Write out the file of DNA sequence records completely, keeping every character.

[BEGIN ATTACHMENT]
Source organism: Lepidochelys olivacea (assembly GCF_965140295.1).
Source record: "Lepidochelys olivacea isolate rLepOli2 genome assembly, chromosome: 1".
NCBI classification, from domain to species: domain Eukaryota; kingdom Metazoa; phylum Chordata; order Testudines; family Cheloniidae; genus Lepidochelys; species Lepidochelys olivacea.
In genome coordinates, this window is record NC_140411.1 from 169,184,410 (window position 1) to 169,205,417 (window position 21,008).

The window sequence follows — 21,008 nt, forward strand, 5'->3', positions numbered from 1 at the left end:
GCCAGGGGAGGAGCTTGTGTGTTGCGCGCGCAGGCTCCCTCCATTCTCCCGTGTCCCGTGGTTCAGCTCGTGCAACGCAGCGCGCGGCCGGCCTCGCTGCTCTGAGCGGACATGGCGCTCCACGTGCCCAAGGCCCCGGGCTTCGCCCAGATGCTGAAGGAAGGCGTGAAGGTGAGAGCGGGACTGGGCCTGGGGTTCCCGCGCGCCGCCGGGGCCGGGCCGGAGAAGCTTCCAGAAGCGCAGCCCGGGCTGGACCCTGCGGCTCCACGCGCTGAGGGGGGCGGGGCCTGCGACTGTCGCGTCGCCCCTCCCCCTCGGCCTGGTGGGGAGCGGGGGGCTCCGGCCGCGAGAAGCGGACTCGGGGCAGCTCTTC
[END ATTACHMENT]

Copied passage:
Source organism: Lepidochelys olivacea (assembly GCF_965140295.1).
Source record: "Lepidochelys olivacea isolate rLepOli2 genome assembly, chromosome: 1".
NCBI classification, from domain to species: domain Eukaryota; kingdom Metazoa; phylum Chordata; order Testudines; family Cheloniidae; genus Lepidochelys; species Lepidochelys olivacea.
In genome coordinates, this window is record NC_140411.1 from 169,184,410 (window position 1) to 169,205,417 (window position 21,008).

The window sequence follows — 21,008 nt, forward strand, 5'->3', positions numbered from 1 at the left end:
GCCAGGGGAGGAGCTTGTGTGTTGCGCGCGCAGGCTCCCTCCATTCTCCCGTGTCCCGTGGTTCAGCTCGTGCAACGCAGCGCGCGGCCGGCCTCGCTGCTCTGAGCGGACATGGCGCTCCACGTGCCCAAGGCCCCGGGCTTCGCCCAGATGCTGAAGGAAGGCGTGAAGGTGAGAGCGGGACTGGGCCTGGGGTTCCCGCGCGCCGCCGGGGCCGGGCCGGAGAAGCTTCCAGAAGCGCAGCCCGGGCTGGACCCTGCGGCTCCACGCGCTGAGGGGGGCGGGGCCTGCGACTGTCGCGTCGCCCCTCCCCCTCGGCCTGGTGGGGAGCGGGGGGCTCCGGCCGCGAGAAGCGGACTCGGGGCAGCTCTTC